MADISON, Wis. (AP) — New teen drivers in Wisconsin may no longer have to take a behind-the-wheel exam driving exam under a proposal from Gov. Tony Evers approved by the Legislature's budget committee on Tuesday,
The Republican-controlled committee voted to allow the state Department of Transportation to provide waivers for the test effective net year.
The department last year initiated a pilot project in response to the coronavirus pandemic to reduce the number of people needing an in-person driving test. From May 2020 through April 2021, there were 48,100 drivers who obtained their license without taking the traditional drivers test, according to budget papers prepared for the committee.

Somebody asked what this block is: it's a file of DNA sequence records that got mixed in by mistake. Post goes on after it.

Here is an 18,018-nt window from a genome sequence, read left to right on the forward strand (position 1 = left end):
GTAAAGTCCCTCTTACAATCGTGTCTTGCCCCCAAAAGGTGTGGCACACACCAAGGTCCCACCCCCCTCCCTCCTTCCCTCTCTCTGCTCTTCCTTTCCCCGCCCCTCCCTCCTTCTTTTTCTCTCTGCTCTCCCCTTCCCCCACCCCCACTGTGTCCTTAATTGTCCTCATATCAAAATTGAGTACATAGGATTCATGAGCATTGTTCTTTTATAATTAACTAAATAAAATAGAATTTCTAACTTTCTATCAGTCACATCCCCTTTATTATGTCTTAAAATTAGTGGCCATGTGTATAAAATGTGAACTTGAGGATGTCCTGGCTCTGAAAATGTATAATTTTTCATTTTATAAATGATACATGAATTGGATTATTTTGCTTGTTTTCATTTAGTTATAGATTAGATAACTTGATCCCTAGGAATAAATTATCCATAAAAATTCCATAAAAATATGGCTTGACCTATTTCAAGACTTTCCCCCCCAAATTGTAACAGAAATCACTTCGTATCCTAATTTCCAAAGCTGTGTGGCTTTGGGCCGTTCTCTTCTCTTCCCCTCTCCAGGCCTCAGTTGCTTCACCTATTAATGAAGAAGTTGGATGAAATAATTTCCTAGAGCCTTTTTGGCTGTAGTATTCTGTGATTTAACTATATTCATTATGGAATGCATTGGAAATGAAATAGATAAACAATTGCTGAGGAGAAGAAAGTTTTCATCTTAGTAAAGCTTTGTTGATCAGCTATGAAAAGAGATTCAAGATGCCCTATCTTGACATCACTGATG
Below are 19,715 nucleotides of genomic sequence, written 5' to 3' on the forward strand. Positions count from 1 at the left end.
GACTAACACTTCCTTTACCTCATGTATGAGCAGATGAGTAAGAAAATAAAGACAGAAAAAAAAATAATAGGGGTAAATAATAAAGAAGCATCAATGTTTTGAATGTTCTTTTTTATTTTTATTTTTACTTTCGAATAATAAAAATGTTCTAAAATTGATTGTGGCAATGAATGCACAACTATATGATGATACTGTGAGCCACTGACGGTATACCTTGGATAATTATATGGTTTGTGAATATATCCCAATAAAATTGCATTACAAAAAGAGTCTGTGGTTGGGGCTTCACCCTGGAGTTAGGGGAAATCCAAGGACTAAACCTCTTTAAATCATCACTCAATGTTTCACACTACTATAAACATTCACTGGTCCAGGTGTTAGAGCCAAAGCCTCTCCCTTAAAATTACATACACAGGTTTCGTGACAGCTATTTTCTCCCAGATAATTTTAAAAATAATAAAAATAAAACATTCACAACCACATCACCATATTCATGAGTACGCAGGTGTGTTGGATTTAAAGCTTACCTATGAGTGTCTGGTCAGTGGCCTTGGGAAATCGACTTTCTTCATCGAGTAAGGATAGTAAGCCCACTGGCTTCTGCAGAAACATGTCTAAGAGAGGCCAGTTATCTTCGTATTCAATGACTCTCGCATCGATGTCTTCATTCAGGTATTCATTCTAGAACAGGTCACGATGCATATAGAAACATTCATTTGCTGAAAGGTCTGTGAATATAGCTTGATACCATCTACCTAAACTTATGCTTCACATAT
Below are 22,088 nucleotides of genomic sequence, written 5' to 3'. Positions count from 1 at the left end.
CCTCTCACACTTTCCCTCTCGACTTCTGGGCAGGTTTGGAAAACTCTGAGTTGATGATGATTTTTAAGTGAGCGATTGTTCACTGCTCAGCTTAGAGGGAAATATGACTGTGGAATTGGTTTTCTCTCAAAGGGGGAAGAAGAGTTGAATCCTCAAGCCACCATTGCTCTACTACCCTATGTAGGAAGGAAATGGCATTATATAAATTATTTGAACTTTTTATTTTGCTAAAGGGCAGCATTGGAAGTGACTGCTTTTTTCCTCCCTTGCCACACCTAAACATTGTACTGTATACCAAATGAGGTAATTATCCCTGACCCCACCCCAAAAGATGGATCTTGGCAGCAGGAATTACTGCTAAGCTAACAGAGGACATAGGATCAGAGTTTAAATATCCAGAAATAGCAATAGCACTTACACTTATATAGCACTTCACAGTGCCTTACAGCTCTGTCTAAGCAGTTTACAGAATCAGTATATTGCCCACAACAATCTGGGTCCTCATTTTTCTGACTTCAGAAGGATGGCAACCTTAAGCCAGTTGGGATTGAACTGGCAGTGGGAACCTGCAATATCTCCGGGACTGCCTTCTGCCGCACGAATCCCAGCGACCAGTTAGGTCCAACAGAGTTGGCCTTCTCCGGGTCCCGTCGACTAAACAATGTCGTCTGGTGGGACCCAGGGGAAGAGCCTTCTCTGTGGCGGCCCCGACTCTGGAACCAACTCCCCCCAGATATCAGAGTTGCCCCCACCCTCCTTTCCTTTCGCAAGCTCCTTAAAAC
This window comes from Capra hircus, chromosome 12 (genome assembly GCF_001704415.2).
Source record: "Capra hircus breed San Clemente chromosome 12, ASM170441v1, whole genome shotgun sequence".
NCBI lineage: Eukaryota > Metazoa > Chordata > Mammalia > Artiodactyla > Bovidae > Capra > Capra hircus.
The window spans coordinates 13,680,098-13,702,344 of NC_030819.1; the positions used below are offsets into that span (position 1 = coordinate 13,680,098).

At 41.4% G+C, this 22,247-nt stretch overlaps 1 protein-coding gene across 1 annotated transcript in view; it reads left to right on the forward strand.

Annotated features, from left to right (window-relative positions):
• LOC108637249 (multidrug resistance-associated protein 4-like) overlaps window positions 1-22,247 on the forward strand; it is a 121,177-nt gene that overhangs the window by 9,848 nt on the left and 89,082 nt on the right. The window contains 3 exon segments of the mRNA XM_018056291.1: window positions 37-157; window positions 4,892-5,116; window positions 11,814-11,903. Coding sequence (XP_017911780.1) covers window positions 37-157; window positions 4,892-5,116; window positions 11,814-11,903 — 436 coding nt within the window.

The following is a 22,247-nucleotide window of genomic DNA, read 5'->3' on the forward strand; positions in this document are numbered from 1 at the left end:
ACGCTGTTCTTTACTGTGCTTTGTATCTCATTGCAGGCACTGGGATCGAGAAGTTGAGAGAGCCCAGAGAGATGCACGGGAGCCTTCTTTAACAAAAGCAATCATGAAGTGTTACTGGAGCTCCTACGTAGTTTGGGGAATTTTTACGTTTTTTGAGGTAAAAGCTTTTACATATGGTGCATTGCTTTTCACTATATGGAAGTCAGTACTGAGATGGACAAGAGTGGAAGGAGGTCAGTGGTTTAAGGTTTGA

Evers had proposed making the pilot program permanent as part of his state budget.
To qualify, the driver must be applying for a non-commercial driver's license, successfully completed a driver education course that includes 30 hours of behind the wheel driving experience and not have any moving violations within six months of applying. An adult must also consent to waiving the test.
The state estimates that about 75% of applicants a year would waive the driving test, or about 20,250 out of 107,000.
The proposal is part of the state budget the full Legislature will vote on likely later this month, sending it to Evers for his consideration.